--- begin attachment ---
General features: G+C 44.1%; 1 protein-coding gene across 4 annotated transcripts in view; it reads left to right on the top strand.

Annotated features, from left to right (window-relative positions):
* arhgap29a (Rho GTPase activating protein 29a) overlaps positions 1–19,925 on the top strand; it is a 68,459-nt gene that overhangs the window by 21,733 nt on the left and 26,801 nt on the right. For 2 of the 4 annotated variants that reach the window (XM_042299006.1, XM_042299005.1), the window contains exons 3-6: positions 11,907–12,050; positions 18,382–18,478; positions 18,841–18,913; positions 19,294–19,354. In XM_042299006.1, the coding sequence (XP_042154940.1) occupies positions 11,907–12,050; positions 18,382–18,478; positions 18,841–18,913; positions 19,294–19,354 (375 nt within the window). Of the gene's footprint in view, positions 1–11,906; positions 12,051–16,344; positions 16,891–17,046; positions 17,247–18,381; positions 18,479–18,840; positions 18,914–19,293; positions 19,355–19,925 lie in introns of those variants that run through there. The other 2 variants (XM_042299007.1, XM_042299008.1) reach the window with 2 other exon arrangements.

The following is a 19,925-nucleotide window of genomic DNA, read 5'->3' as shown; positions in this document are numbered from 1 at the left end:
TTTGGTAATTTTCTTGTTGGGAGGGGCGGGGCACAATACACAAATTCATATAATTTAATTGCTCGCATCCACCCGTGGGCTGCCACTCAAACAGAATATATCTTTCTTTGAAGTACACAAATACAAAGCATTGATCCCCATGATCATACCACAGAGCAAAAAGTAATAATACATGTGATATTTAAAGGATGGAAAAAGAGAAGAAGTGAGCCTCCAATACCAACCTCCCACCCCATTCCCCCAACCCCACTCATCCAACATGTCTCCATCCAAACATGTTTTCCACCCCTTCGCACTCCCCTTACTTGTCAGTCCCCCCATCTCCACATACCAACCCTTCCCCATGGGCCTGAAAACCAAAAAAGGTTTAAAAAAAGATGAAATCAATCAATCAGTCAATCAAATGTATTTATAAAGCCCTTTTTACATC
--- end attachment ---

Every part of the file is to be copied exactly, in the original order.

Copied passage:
General features: G+C 44.1%; 1 protein-coding gene across 4 annotated transcripts in view; it reads left to right on the top strand.

Annotated features, from left to right (window-relative positions):
* arhgap29a (Rho GTPase activating protein 29a) overlaps positions 1–19,925 on the top strand; it is a 68,459-nt gene that overhangs the window by 21,733 nt on the left and 26,801 nt on the right. For 2 of the 4 annotated variants that reach the window (XM_042299006.1, XM_042299005.1), the window contains exons 3-6: positions 11,907–12,050; positions 18,382–18,478; positions 18,841–18,913; positions 19,294–19,354. In XM_042299006.1, the coding sequence (XP_042154940.1) occupies positions 11,907–12,050; positions 18,382–18,478; positions 18,841–18,913; positions 19,294–19,354 (375 nt within the window). Of the gene's footprint in view, positions 1–11,906; positions 12,051–16,344; positions 16,891–17,046; positions 17,247–18,381; positions 18,479–18,840; positions 18,914–19,293; positions 19,355–19,925 lie in introns of those variants that run through there. The other 2 variants (XM_042299007.1, XM_042299008.1) reach the window with 2 other exon arrangements.

The following is a 19,925-nucleotide window of genomic DNA, read 5'->3' as shown; positions in this document are numbered from 1 at the left end:
TTTGGTAATTTTCTTGTTGGGAGGGGCGGGGCACAATACACAAATTCATATAATTTAATTGCTCGCATCCACCCGTGGGCTGCCACTCAAACAGAATATATCTTTCTTTGAAGTACACAAATACAAAGCATTGATCCCCATGATCATACCACAGAGCAAAAAGTAATAATACATGTGATATTTAAAGGATGGAAAAAGAGAAGAAGTGAGCCTCCAATACCAACCTCCCACCCCATTCCCCCAACCCCACTCATCCAACATGTCTCCATCCAAACATGTTTTCCACCCCTTCGCACTCCCCTTACTTGTCAGTCCCCCCATCTCCACATACCAACCCTTCCCCATGGGCCTGAAAACCAAAAAAGGTTTAAAAAAAGATGAAATCAATCAATCAGTCAATCAAATGTATTTATAAAGCCCTTTTTACATC